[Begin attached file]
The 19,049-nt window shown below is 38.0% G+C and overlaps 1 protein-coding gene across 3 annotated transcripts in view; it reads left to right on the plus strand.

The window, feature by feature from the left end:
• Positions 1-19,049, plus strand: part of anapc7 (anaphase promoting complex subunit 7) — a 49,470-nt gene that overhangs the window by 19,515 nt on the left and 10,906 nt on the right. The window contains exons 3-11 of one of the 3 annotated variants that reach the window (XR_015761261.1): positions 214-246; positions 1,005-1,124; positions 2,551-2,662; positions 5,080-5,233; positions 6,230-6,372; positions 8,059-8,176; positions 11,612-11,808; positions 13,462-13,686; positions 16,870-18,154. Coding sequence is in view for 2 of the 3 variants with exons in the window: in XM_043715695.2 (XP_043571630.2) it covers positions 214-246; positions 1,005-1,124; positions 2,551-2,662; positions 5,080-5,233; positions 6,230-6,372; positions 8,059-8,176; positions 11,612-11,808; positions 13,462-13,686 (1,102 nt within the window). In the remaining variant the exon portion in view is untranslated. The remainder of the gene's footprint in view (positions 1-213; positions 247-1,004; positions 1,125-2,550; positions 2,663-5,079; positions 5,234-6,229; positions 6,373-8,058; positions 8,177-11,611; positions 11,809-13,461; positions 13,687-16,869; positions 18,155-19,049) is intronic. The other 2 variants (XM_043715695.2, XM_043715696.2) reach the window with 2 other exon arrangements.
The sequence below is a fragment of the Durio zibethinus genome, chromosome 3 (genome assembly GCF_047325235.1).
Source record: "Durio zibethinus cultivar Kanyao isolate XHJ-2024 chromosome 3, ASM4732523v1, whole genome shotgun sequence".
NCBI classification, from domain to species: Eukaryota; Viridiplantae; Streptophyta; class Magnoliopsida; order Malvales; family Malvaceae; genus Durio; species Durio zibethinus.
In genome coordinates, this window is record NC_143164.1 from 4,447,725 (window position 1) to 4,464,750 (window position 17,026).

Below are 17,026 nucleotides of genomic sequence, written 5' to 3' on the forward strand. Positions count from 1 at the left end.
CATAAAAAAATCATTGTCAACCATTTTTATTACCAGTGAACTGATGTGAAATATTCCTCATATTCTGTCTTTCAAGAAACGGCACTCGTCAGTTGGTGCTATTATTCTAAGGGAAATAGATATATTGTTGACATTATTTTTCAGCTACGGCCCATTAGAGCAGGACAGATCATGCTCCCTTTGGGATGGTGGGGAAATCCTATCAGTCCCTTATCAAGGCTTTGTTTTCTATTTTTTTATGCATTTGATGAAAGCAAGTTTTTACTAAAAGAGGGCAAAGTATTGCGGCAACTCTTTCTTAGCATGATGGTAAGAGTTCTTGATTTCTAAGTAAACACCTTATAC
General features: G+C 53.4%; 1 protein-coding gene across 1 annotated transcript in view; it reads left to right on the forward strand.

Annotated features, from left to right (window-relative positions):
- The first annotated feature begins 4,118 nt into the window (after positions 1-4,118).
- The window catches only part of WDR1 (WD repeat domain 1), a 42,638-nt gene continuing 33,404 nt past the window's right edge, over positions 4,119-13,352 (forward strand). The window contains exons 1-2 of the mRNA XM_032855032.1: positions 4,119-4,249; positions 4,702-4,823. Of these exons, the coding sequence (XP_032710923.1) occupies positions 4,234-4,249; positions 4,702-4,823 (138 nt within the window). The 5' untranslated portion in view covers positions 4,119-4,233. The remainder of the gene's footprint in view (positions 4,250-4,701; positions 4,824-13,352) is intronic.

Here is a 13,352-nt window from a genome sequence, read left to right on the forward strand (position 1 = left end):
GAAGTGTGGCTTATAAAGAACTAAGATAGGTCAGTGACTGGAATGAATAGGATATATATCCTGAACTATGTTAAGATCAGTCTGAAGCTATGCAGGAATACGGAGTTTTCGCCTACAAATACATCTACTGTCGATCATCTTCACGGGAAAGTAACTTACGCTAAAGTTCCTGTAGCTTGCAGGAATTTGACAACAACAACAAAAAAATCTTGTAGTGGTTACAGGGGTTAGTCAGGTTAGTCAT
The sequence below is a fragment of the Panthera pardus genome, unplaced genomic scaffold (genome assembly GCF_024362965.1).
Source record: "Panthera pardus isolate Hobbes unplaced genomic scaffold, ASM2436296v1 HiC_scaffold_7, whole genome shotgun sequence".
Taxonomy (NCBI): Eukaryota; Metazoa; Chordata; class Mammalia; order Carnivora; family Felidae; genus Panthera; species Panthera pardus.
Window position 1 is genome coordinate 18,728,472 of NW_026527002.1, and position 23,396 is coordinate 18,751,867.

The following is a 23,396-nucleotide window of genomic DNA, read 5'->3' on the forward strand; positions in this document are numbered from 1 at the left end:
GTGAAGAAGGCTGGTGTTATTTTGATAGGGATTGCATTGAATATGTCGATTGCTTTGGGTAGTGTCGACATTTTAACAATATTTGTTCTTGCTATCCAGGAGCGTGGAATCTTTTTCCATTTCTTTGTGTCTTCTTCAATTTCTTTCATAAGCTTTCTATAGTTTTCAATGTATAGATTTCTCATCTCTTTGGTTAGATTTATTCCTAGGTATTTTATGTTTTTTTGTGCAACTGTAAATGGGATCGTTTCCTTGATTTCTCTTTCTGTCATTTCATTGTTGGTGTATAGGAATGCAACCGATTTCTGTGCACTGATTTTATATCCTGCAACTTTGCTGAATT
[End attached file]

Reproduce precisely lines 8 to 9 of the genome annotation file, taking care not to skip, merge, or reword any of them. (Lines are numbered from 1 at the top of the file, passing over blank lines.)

Below are 17,026 nucleotides of genomic sequence, written 5' to 3' on the forward strand. Positions count from 1 at the left end.
CATAAAAAAATCATTGTCAACCATTTTTATTACCAGTGAACTGATGTGAAATATTCCTCATATTCTGTCTTTCAAGAAACGGCACTCGTCAGTTGGTGCTATTATTCTAAGGGAAATAGATATATTGTTGACATTATTTTTCAGCTACGGCCCATTAGAGCAGGACAGATCATGCTCCCTTTGGGATGGTGGGGAAATCCTATCAGTCCCTTATCAAGGCTTTGTTTTCTATTTTTTTATGCATTTGATGAAAGCAAGTTTTTACTAAAAGAGGGCAAAGTATTGCGGCAACTCTTTCTTAGCATGATGGTAAGAGTTCTTGATTTCTAAGTAAACACCTTATAC